Bartlett, L.. Knight, J.. Lingard, B. and Porter, P. 1994, ‘Redefining a 'National Agenda' in Education: The States fight back’, Australian Educational Researcher, 21 (2): 29-44. Bennett, A. and Elman, C. 2007, ‘Case study Methods in the International Relations Subfield’, Comparative Political Studies, 40 (2): pp. 170-195. Bridgman, P. and Davis, G. 1998, The Australian Policy Handbook (1st edition), Allen and Unwin, Sydney. Centre for Postcompulsory Education and Lifelong Learning 2004, A New National Agenda for Education and Training in Australia. Overview Report for the Department of Premier and Cabinet, Victoria, CPELL, University of Melbourne, Melbourne. Collier, D. 1999, ‘Letter from the President: Data, Field Work and Extracting New Ideas at Close Range’, Newsletter of the Organised Section in Comparative Politics of the American Political Science Association, 10 (Winter). pp.1-6. Davis, G., Wanna, J. Warhurst, J. and Weller, P. 1993, Public Policy in Australia, Allen and Unwin, Sydney. Davis, G. 1998, ‘Carving Out Policy Space for State Governments in a Federation’, Publius, 28(4), pp.353− 367. Department of the Prime Minister and Cabinet 2014 Reform of the Federation White Paper Issue Paper #4, Part B: Roles and Responsibilities in Education, Reform of the Federation Taskforce, AGPS, Canberra. Forum of Federations 2016, Federalism and Education: Governance, Standards, and Innovation for the 21st Century, Conference in Zaragoza, Spain. Two publications are emanating from this conference, to be published in 2017. http://www.forumfed.org/2016/04/federalism-education-governance-standards-innovation-21st-century/ Gonski, D. (Chair) 2011, Final Report of the Review of Funding for Schools, Department of Education, Employment and Workplace Relations, Canberra. Hinz, B. 2016, Federalism and Schooling Reforms in Australia, Unpublished PhD thesis, School of Social and Political Sciences and Melbourne Graduate School of Education, University of Melbourne, Melbourne. Hollander, R. and Patapan, H. 2007, ‘Pragmatic federalism: Australian Federalism from Hawke to Howard’, Australian Journal of Public Administration, 66(3): pp.280-297. Kingdon, J. 1984, Agendas, Alternatives and Public Policy, Little Brown, Boston. Landau, M. 1969, ‘Redundancy, rationality, and the problem of_duplication and overlap’, Public Administration Review,_29(4):_pp.346–358. Lingard, B. 2000, ‘Federalism in Schooling Since the Karmel Report (1973) Schools in Australia: From Modernist Hope to Postmodernist Performativity’, Australian Educational Researcher, 27(2): pp. 25-61. Mahoney,_J._2007,_‘Qualitative Methodology_and Comparative_Politics’,_Comparative Political Studies, 40(2): pp.122−144. Yin, R. K. 2009, Case Study Research Design and Methods, Sage Publications, London.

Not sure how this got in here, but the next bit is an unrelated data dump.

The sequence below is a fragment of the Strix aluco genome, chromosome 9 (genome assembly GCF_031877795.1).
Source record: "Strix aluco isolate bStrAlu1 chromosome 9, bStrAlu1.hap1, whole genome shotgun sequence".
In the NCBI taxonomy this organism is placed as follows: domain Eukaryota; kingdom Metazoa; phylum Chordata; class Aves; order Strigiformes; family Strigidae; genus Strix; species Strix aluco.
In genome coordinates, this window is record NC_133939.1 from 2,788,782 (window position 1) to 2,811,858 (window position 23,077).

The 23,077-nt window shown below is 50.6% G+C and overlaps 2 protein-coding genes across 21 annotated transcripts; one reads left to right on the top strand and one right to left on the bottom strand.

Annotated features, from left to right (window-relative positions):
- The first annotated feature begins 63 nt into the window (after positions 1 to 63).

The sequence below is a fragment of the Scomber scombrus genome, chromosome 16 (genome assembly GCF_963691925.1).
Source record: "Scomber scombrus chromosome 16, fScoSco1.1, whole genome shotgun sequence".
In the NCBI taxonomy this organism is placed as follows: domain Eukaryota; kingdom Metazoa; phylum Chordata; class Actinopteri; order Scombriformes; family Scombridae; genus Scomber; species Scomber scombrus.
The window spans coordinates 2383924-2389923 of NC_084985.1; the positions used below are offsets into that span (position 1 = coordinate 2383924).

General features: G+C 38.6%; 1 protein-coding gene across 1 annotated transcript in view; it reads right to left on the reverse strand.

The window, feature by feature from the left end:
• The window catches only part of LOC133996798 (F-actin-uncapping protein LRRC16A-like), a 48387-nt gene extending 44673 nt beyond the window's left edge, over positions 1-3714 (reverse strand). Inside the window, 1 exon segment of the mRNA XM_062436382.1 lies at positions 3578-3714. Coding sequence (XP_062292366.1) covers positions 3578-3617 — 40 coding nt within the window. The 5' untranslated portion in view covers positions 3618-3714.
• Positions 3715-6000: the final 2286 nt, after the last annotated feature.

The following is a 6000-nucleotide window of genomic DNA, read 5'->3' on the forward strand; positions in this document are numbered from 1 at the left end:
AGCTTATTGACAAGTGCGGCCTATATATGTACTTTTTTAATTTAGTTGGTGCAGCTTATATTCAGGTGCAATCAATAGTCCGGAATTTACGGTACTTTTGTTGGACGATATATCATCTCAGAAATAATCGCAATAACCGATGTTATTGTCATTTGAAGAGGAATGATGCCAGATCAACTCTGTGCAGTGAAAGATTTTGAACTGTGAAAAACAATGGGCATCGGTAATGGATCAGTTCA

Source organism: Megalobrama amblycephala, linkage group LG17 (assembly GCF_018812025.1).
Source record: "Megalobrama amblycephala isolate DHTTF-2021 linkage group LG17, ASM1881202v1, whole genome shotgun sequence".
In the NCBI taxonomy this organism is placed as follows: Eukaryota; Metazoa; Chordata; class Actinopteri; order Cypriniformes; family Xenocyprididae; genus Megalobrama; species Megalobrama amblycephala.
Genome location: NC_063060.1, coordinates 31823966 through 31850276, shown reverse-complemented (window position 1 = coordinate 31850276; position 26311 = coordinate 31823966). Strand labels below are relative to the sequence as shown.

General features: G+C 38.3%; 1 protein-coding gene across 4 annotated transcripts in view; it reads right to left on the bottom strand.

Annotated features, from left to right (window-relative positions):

00. Central Events (Keynotes, EERA-Panel, EERJ Round Table, Invited Sessions)
Network 1. Continuing Professional Development: Learning for Individuals, Leaders, and Organisations
Network 2. Vocational Education and Training (VETNET)
Network 3. Curriculum Innovation
Network 4. Inclusive Education
Network 5. Children and Youth at Risk and Urban Education
Network 6. Open Learning: Media, Environments and Cultures
Network 7. Social Justice and Intercultural Education
Network 8. Research on Health Education
Network 9. Assessment, Evaluation, Testing and Measurement
Network 10. Teacher Education Research
Network 11. Educational Effectiveness and Quality Assurance
Network 12. LISnet - Library and Information Science Network
Network 13. Philosophy of Education
Network 14. Communities, Families and Schooling in Educational Research
Network 15. Research Partnerships in Education
Network 16. ICT in Education and Training
Network 17. Histories of Education
Network 18. Research in Sport Pedagogy
Network 19. Ethnography
Network 20. Research in Innovative Intercultural Learning Environments
Network 22. Research in Higher Education
Network 23. Policy Studies and Politics of Education
Network 24. Mathematics Education Research
Network 25. Research on Children's Rights in Education
Network 26. Educational Leadership
Network 27. Didactics – Learning and Teaching